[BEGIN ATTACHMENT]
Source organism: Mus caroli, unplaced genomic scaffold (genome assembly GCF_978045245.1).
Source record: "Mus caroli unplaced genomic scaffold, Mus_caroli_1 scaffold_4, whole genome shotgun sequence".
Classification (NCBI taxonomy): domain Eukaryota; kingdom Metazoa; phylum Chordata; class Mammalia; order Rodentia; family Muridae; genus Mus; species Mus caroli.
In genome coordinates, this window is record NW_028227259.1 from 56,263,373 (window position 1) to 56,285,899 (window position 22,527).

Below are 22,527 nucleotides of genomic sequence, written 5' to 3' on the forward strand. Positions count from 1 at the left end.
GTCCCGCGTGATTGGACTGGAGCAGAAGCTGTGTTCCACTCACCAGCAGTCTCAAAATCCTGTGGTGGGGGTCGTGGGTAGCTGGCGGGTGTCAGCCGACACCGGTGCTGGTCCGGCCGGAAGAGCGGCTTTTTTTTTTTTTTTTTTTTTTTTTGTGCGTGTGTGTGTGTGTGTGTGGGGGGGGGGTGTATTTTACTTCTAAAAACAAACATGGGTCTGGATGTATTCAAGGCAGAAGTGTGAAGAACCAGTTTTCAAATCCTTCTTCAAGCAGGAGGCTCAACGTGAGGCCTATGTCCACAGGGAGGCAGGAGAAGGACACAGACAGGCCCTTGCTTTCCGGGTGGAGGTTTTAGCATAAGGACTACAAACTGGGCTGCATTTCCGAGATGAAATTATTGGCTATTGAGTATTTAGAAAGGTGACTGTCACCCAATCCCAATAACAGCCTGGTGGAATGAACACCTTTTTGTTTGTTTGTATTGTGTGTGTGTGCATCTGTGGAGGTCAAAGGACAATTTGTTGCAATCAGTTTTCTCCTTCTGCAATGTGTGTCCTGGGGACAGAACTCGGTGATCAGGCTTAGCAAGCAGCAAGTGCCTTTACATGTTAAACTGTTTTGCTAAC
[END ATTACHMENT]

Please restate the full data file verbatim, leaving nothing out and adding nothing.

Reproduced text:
Source organism: Mus caroli, unplaced genomic scaffold (genome assembly GCF_978045245.1).
Source record: "Mus caroli unplaced genomic scaffold, Mus_caroli_1 scaffold_4, whole genome shotgun sequence".
Classification (NCBI taxonomy): domain Eukaryota; kingdom Metazoa; phylum Chordata; class Mammalia; order Rodentia; family Muridae; genus Mus; species Mus caroli.
In genome coordinates, this window is record NW_028227259.1 from 56,263,373 (window position 1) to 56,285,899 (window position 22,527).

Below are 22,527 nucleotides of genomic sequence, written 5' to 3' on the forward strand. Positions count from 1 at the left end.
GTCCCGCGTGATTGGACTGGAGCAGAAGCTGTGTTCCACTCACCAGCAGTCTCAAAATCCTGTGGTGGGGGTCGTGGGTAGCTGGCGGGTGTCAGCCGACACCGGTGCTGGTCCGGCCGGAAGAGCGGCTTTTTTTTTTTTTTTTTTTTTTTTTGTGCGTGTGTGTGTGTGTGTGTGGGGGGGGGGTGTATTTTACTTCTAAAAACAAACATGGGTCTGGATGTATTCAAGGCAGAAGTGTGAAGAACCAGTTTTCAAATCCTTCTTCAAGCAGGAGGCTCAACGTGAGGCCTATGTCCACAGGGAGGCAGGAGAAGGACACAGACAGGCCCTTGCTTTCCGGGTGGAGGTTTTAGCATAAGGACTACAAACTGGGCTGCATTTCCGAGATGAAATTATTGGCTATTGAGTATTTAGAAAGGTGACTGTCACCCAATCCCAATAACAGCCTGGTGGAATGAACACCTTTTTGTTTGTTTGTATTGTGTGTGTGTGCATCTGTGGAGGTCAAAGGACAATTTGTTGCAATCAGTTTTCTCCTTCTGCAATGTGTGTCCTGGGGACAGAACTCGGTGATCAGGCTTAGCAAGCAGCAAGTGCCTTTACATGTTAAACTGTTTTGCTAAC